Matters of taste

It’s embarrassing to admit, but I enjoy airline meals
August 24, 2011

For most people, the opportunity to eat badly while balanced improbably in a large cigar tube in the sky is not something to anticipate with pleasure. Surely no one who has ever flown economy, strapped into the adult equivalent of a high-chair with a fold-down tray the size of a cat flap, still thinks flying is glamorous. And who even bothers to peel back the foil on their indeterminate chicken dish, let alone look forward to it?

Erm, that would be me.

On the ground I call myself a foodie, but put me in the brace position with my knees around my ears and I await the trundle of the trolley with touchingly optimistic impatience and a complete suspension of judgment. I devour the clammy bread roll with its limp Larry Grayson handshake as though it were a slice of Poilâne slathered with Deux-Sèvres and knock back the mini bottle of Chateau Dettol as eagerly as I do a vodka martini at the Duke’s Hotel—though without my lips going numb which, in the air, would probably be an advantage.

So what causes this lapse of taste? Well, it may be scientific. At high altitudes, food just doesn’t have any taste. The humidity on a plane is only marginally higher than in the Sahara; drying out our noses and impairing our ability to smell, one of the most important elements in stimulating appetite. One solution, recently proposed by Heston Blumenthal in his quest to improve BA’s inflight catering, was to use a nasal douche—words that just roll off the tongue, if not the palate. It didn’t catch on.

So what’s the problem? Well, we partly eat with our eyes—and what they’re presented with is gloop covered with yellow sauce served with dried-out rice. But it’s not just the aesthetics, or lack of them, that impairs our enjoyment of the mile-high TV dinner. While sour and bitter don’t change much (though heat can disguise bitterness, which means the furnace temperatures of aeroplane ovens is a blessing), the perception of salty and sweet are both experienced differently under cabin pressure. Normally seasoned food appears bland—even chocolate is lacklustre. Food at altitude has to be spicier to have impact, surely accounting for the popularity of curry on airline menus. The one desirable taste that research shows remains consistent is umami—the so called “fifth” taste which roughly translates from Japanese as “pleasant savouriness.” This is what gives soy sauce its depth of flavour, and naturally occurs in everything from shitake mushrooms to parmesan cheese.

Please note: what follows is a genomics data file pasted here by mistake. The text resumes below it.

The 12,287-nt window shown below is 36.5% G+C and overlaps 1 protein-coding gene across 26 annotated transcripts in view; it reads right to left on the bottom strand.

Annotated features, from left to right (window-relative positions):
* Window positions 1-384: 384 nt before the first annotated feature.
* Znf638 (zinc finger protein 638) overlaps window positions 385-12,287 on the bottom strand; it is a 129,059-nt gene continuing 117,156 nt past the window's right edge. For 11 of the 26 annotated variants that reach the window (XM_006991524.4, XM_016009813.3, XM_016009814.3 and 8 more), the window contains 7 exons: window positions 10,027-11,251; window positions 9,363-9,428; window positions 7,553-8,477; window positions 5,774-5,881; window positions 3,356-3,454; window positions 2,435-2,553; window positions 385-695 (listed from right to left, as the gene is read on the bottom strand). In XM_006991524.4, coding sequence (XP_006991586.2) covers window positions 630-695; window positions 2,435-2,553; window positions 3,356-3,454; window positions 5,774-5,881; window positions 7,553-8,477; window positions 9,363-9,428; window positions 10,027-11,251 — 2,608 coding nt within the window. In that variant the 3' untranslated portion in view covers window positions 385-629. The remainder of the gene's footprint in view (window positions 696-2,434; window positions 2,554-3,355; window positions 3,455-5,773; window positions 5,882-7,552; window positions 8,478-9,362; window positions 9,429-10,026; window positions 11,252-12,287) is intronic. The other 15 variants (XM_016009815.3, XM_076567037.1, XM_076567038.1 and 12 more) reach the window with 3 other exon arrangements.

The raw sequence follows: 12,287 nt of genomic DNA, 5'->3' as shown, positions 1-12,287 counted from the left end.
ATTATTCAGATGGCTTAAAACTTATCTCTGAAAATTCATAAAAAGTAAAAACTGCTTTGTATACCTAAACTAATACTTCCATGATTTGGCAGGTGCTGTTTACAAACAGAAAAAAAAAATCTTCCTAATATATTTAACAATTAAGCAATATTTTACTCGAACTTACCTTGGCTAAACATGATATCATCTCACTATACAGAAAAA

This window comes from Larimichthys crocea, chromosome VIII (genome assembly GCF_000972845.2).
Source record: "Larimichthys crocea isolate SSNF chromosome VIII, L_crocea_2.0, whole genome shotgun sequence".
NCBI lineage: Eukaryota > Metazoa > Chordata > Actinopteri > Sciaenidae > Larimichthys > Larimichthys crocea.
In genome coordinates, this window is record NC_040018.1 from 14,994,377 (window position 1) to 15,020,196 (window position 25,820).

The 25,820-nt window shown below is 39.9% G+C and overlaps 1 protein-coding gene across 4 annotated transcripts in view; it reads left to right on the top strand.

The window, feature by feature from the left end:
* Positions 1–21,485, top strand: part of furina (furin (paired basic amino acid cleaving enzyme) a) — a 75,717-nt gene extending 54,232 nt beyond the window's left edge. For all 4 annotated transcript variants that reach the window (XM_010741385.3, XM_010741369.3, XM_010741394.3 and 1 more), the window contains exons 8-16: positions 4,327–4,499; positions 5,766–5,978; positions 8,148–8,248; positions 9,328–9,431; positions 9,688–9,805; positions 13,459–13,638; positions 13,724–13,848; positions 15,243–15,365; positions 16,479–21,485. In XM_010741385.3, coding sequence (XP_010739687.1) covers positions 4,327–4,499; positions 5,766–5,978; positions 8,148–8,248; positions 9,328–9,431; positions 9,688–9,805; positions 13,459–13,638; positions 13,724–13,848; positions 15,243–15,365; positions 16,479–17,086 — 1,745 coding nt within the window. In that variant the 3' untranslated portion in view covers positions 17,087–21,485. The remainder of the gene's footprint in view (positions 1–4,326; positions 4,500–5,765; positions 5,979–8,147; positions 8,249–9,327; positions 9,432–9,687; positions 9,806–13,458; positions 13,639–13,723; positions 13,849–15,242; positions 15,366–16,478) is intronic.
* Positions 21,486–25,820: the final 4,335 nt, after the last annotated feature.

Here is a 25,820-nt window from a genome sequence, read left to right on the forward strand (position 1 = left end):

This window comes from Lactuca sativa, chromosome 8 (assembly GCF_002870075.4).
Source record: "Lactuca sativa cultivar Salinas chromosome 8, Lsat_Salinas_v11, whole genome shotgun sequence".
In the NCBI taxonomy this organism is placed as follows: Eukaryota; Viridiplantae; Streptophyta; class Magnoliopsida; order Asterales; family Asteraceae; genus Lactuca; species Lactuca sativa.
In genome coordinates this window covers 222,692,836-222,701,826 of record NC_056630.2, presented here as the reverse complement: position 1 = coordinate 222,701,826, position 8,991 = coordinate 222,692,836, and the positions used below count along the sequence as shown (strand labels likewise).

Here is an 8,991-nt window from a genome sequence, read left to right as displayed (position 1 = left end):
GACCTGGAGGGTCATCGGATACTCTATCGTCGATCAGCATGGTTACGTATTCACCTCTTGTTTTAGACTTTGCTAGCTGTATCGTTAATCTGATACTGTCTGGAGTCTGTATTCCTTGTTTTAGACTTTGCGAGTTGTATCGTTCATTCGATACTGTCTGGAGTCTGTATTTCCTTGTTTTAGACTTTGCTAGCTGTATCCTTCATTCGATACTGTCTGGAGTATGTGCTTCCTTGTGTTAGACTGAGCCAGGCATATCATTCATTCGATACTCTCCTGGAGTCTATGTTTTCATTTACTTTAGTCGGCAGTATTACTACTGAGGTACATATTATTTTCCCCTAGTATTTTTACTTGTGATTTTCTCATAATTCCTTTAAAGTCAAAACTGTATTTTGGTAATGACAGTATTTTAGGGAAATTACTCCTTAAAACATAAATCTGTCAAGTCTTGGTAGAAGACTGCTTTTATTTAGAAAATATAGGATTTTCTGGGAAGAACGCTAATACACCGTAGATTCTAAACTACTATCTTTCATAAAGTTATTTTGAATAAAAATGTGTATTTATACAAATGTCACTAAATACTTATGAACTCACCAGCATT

I applaud the efforts that airlines put into their meals, but the truth is I simply don’t care. Captive in coach, I eat like a veal calf and graze on anything put in front of me. It’s not about the food being good, it’s about it being there on its tiny tray like a doll’s tea-set in all its bento-sized compartments; stodgy pasta, grey meat, rubber potatoes, school-dinner cottage pie—bring it on. I’m a Scot. We think mince is a major food group and baked beans are green vegetables. I may have five different kinds of special reserve olive oil in my cupboard, but stick me in a confined space and I revert to type. For me, being on a plane is like being back in the nursery, where a benign parent-figure proffers morsels of soft, overly pureed invalid food to tempt my appetite.

However, it’s when I turn left on long-haul that I really get hungry. Crossing the pond in Club, the first thing I do after I’ve read the safety instructions and assessed the chances of surviving a sea landing by imperceptibly raising my seat forward to the upright position, is to introduce myself to the person sitting next to me. If I’m going to plummet to my death with someone, I feel it’s only polite to know their name before I clutch their hand in terror.

Social niceties dispensed with, the next thing I do is survey the menu. Sprawled in the great bath chair in the sky, tucked up in a blanket as though recovering from a chill, I sip champagne instead of Lucozade and munch from a bowl of nuts, warmed to—ineffectually—banish the hint of staleness.

The only problem with Club class is not the food, but the fact that one’s companion is often not flying for pleasure but for business. He’s afflicted with travel fatigue and couldn’t care less about the fizz—he wants Evian, choosing hydration over alcohol-fuelled oblivion, and only wants to slap on his shades and sleep. This leaves me in a quandary, because I really do want more Moët—champagne survives the altitude taste test better than most still wines, whose acidity and tannins can seem more pronounced in the air—something obvious to anyone snapping off a screwtop of Cabernet Sauvignon back in steerage.

Singapore Air tastes all their wines in an in-flight simulator to try and replicate flying conditions, but once I’ve fastened my seatbelt, I don’t give a fig and prosciutto salad about the quality. I’m more worried that I’m attacking the menu like I’m on an all inclusive Caribbean holiday at Sandals while my neighbour is on a yoga retrain and declining everything with disdain. My ideal cabin mate is a fat man who doesn’t make me feel like a lush if I have an after dinner brandy but orders his own. Then, when we cuddle up on each other’s shoulder later— if we both snore, we’ll be the only ones who don’t know it. That’s where airlines should really direct their research—earplugs.